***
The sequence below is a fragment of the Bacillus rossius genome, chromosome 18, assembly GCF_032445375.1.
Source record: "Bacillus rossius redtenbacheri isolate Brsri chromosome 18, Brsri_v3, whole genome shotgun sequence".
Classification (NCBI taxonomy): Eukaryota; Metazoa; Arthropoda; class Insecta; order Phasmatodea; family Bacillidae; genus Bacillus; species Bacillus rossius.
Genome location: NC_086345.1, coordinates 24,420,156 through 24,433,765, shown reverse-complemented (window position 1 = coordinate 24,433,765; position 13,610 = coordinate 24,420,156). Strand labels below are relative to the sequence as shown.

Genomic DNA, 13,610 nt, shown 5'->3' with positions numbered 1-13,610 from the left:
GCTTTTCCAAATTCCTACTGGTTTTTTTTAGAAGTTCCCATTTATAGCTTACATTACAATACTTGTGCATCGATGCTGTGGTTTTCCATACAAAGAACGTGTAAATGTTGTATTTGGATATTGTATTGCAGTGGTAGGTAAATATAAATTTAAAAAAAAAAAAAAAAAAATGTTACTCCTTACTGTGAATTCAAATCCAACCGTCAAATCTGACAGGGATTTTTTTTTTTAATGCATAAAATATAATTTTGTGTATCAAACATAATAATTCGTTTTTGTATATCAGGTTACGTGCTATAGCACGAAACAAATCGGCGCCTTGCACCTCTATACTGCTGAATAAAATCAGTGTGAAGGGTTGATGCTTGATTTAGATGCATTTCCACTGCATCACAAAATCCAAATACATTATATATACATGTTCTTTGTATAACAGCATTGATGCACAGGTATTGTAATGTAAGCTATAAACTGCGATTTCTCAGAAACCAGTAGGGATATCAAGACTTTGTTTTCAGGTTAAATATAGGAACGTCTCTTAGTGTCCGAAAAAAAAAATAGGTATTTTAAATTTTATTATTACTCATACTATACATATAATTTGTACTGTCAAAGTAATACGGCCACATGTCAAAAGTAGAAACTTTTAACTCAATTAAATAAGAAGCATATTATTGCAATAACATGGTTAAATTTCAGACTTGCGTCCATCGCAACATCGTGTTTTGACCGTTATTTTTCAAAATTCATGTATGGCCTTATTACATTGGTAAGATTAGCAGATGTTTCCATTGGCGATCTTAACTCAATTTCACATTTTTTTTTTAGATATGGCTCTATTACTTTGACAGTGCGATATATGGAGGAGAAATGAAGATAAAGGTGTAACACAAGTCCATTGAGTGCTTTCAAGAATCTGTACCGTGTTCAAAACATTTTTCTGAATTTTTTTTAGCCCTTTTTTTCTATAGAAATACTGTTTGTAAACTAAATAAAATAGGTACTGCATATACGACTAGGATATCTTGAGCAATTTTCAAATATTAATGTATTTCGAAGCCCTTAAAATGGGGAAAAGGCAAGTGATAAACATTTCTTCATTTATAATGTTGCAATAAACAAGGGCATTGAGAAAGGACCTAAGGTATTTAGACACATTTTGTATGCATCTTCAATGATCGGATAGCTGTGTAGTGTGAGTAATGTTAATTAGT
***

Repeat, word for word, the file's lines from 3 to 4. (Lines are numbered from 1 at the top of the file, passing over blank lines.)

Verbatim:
Classification (NCBI taxonomy): Eukaryota; Metazoa; Arthropoda; class Insecta; order Phasmatodea; family Bacillidae; genus Bacillus; species Bacillus rossius.
Genome location: NC_086345.1, coordinates 24,420,156 through 24,433,765, shown reverse-complemented (window position 1 = coordinate 24,433,765; position 13,610 = coordinate 24,420,156). Strand labels below are relative to the sequence as shown.